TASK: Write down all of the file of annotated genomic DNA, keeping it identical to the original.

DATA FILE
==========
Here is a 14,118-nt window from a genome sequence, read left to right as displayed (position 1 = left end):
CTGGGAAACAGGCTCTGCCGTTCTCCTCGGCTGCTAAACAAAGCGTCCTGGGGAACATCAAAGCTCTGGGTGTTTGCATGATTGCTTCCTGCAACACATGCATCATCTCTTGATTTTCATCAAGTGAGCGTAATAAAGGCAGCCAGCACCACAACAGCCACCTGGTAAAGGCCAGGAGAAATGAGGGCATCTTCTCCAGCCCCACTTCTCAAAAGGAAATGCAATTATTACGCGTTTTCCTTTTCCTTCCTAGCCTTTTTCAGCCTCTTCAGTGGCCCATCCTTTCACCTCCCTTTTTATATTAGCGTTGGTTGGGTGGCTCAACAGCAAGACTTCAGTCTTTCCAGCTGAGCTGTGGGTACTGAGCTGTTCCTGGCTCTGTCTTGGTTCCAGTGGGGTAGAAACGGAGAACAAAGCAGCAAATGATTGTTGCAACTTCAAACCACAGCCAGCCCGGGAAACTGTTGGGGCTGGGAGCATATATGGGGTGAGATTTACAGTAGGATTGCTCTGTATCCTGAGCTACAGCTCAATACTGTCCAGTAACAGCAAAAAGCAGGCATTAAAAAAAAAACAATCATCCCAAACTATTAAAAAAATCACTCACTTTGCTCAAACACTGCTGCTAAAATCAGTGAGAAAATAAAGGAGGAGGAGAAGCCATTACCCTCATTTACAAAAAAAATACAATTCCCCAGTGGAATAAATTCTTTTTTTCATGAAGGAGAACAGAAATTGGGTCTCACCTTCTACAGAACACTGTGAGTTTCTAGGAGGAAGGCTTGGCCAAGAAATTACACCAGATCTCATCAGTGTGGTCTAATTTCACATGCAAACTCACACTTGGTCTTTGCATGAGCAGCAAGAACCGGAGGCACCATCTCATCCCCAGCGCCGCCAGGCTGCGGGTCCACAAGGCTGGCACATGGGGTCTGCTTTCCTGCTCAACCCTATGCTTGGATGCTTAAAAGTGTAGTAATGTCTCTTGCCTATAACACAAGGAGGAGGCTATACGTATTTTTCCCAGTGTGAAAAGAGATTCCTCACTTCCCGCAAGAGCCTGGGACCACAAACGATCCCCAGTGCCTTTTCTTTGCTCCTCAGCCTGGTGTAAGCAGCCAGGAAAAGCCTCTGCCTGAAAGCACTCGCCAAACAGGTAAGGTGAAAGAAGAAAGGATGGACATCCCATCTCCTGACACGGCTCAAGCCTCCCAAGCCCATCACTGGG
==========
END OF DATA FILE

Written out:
Here is a 14,118-nt window from a genome sequence, read left to right as displayed (position 1 = left end):
CTGGGAAACAGGCTCTGCCGTTCTCCTCGGCTGCTAAACAAAGCGTCCTGGGGAACATCAAAGCTCTGGGTGTTTGCATGATTGCTTCCTGCAACACATGCATCATCTCTTGATTTTCATCAAGTGAGCGTAATAAAGGCAGCCAGCACCACAACAGCCACCTGGTAAAGGCCAGGAGAAATGAGGGCATCTTCTCCAGCCCCACTTCTCAAAAGGAAATGCAATTATTACGCGTTTTCCTTTTCCTTCCTAGCCTTTTTCAGCCTCTTCAGTGGCCCATCCTTTCACCTCCCTTTTTATATTAGCGTTGGTTGGGTGGCTCAACAGCAAGACTTCAGTCTTTCCAGCTGAGCTGTGGGTACTGAGCTGTTCCTGGCTCTGTCTTGGTTCCAGTGGGGTAGAAACGGAGAACAAAGCAGCAAATGATTGTTGCAACTTCAAACCACAGCCAGCCCGGGAAACTGTTGGGGCTGGGAGCATATATGGGGTGAGATTTACAGTAGGATTGCTCTGTATCCTGAGCTACAGCTCAATACTGTCCAGTAACAGCAAAAAGCAGGCATTAAAAAAAAAACAATCATCCCAAACTATTAAAAAAATCACTCACTTTGCTCAAACACTGCTGCTAAAATCAGTGAGAAAATAAAGGAGGAGGAGAAGCCATTACCCTCATTTACAAAAAAAATACAATTCCCCAGTGGAATAAATTCTTTTTTTCATGAAGGAGAACAGAAATTGGGTCTCACCTTCTACAGAACACTGTGAGTTTCTAGGAGGAAGGCTTGGCCAAGAAATTACACCAGATCTCATCAGTGTGGTCTAATTTCACATGCAAACTCACACTTGGTCTTTGCATGAGCAGCAAGAACCGGAGGCACCATCTCATCCCCAGCGCCGCCAGGCTGCGGGTCCACAAGGCTGGCACATGGGGTCTGCTTTCCTGCTCAACCCTATGCTTGGATGCTTAAAAGTGTAGTAATGTCTCTTGCCTATAACACAAGGAGGAGGCTATACGTATTTTTCCCAGTGTGAAAAGAGATTCCTCACTTCCCGCAAGAGCCTGGGACCACAAACGATCCCCAGTGCCTTTTCTTTGCTCCTCAGCCTGGTGTAAGCAGCCAGGAAAAGCCTCTGCCTGAAAGCACTCGCCAAACAGGTAAGGTGAAAGAAGAAAGGATGGACATCCCATCTCCTGACACGGCTCAAGCCTCCCAAGCCCATCACTGGG